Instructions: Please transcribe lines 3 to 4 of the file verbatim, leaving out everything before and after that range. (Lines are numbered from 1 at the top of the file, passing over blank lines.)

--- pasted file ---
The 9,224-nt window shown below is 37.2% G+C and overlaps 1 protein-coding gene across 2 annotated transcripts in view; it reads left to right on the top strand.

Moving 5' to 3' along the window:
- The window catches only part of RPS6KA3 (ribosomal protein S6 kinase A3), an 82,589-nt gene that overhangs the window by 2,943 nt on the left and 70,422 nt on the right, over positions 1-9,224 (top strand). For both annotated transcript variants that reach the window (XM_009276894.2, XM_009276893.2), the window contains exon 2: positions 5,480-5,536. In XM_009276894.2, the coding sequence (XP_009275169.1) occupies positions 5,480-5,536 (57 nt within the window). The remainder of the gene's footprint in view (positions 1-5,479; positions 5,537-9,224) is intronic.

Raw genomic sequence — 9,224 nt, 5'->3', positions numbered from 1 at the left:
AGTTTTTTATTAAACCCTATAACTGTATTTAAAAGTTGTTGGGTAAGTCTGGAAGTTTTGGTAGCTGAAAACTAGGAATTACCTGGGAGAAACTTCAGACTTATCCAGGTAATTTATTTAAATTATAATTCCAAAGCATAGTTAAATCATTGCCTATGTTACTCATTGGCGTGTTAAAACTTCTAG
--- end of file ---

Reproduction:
- The window catches only part of RPS6KA3 (ribosomal protein S6 kinase A3), an 82,589-nt gene that overhangs the window by 2,943 nt on the left and 70,422 nt on the right, over positions 1-9,224 (top strand). For both annotated transcript variants that reach the window (XM_009276894.2, XM_009276893.2), the window contains exon 2: positions 5,480-5,536. In XM_009276894.2, the coding sequence (XP_009275169.1) occupies positions 5,480-5,536 (57 nt within the window). The remainder of the gene's footprint in view (positions 1-5,479; positions 5,537-9,224) is intronic.

Raw genomic sequence — 9,224 nt, 5'->3', positions numbered from 1 at the left: